Originally published by the Santa Barbara News-Press on April 12, 2020.
Recently I found this poem on my Facebook site. It is said to have been written in 1869 and reprinted during the 1919 pandemic.
And people stayed at home
And read books
And they rested
And did exercises
And made art and played
And learned new ways of being
And stopped and listened
Someone meditates, someone prayed
Someone met their shadow
And people began to think differently
And people healed
And in the absence of people who
Lived in ignorant ways
Dangerous, meaningless and heartless,
The earth also began to heal
And when the danger ended and
People found themselves
They grieved for the dead
And made new choices
And dreamed of new visions
And created new ways of living
And completely healed the earth
Just as they were healed.
I emailed it to friends. One added another line to the poem: "And then came the roaring 20s and the stock market crash!"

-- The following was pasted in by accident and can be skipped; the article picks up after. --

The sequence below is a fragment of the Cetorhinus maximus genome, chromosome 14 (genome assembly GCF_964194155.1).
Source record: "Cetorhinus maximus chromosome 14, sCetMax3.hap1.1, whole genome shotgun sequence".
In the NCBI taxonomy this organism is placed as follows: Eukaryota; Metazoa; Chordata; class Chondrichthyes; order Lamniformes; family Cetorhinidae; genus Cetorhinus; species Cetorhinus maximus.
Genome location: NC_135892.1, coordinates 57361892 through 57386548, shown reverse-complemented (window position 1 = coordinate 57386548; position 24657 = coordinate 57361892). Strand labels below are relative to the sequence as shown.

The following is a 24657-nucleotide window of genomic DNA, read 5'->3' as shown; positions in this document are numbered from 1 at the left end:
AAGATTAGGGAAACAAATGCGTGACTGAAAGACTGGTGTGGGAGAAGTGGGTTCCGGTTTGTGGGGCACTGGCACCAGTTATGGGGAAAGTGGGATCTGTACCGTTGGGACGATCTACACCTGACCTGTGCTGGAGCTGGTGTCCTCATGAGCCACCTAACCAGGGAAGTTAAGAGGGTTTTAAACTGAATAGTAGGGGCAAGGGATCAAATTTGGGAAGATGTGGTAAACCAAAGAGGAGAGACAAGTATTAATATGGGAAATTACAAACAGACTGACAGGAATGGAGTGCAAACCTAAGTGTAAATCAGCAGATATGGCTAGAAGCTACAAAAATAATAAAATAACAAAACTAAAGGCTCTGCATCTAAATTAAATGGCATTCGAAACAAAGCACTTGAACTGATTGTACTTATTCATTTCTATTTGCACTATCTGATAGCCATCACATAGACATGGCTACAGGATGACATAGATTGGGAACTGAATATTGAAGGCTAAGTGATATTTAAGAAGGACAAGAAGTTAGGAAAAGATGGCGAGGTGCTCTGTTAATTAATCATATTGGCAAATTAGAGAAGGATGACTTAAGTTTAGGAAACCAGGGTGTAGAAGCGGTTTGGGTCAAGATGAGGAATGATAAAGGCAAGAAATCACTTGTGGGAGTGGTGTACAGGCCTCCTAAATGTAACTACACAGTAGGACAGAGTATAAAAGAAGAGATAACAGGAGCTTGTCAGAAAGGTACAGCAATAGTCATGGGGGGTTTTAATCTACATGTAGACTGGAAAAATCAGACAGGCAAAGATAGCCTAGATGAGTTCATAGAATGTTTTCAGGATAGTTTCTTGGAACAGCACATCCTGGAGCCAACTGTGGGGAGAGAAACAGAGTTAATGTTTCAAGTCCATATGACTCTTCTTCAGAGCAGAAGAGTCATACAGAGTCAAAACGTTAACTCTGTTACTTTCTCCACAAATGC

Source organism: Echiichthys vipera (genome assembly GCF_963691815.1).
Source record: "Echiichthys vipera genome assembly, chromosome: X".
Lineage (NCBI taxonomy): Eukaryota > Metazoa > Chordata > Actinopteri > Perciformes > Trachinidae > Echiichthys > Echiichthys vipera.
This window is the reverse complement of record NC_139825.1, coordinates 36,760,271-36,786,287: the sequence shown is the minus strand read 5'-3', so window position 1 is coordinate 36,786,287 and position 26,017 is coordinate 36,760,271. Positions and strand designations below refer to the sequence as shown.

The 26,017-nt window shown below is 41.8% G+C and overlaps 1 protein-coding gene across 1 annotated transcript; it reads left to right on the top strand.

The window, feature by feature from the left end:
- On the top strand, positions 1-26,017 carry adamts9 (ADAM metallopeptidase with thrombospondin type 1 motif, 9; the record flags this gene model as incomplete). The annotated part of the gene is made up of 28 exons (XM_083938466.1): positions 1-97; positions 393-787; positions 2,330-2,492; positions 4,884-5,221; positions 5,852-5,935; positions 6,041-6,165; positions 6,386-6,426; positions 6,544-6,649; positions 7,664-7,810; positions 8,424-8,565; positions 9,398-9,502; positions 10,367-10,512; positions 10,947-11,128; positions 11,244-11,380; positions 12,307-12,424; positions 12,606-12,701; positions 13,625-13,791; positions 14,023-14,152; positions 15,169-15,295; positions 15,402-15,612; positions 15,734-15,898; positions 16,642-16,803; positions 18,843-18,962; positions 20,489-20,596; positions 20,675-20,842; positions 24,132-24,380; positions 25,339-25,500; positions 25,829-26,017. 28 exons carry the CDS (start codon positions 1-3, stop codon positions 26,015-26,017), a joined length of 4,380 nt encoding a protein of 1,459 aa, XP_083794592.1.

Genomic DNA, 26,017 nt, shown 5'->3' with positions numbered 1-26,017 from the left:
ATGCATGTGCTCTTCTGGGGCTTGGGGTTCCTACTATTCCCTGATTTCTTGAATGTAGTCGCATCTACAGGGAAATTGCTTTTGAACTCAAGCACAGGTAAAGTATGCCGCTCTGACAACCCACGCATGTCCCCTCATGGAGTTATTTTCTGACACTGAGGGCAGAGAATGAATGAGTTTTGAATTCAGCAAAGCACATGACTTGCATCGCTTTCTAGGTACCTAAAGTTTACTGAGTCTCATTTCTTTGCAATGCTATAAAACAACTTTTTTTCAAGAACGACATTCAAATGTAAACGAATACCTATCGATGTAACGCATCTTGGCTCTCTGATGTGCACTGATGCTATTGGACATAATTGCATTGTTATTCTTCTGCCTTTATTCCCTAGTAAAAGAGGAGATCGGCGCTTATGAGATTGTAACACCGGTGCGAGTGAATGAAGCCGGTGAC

That comment stopped me in my tracks. The poem supposedly came after the Spanish Flu Pandemic of 1919. Are we headed down that path again? Are we going back to "the good life" —consumption and consuming— followed by another financial collapse?
What is the good life? This poem seems to be the answer to my question. "They made new choices...and created new ways of living." Just like right here in Santa Barbara with "Zoomers and Boomer." Daniel Goldberg enrolled teenagers to shop for and deliver groceries to seniors isolated at home. Now cities are contacting him asking how they can join.
I think solutions are within all of us. The creative solutions that people are coming up with during the pandemic are a beacon for the future. We need to work out ways to do things better and more in harmony with our real needs while healing our Earth for future generations. A good reminder was in the April 8, Santa Barbara News-Press Thought for Today: "Let us put our minds together and see what life we can make for our children."— Sitting Bull.
Another thing we are learning is that perhaps our economy can work better if we don't try to find happiness in "bigger and better" consumption. We are forced to live simply now. Why can't we continue to do that in the future, so that no American will be hungry and without a place to live.
I'm wondering what ideas other people in Santa Barbara have —big or little. Send them to the paper. Let's redefine what we mean by "Live the Good Life."
President of the Santa Barbara & Tri-Counties United Nations Association, USA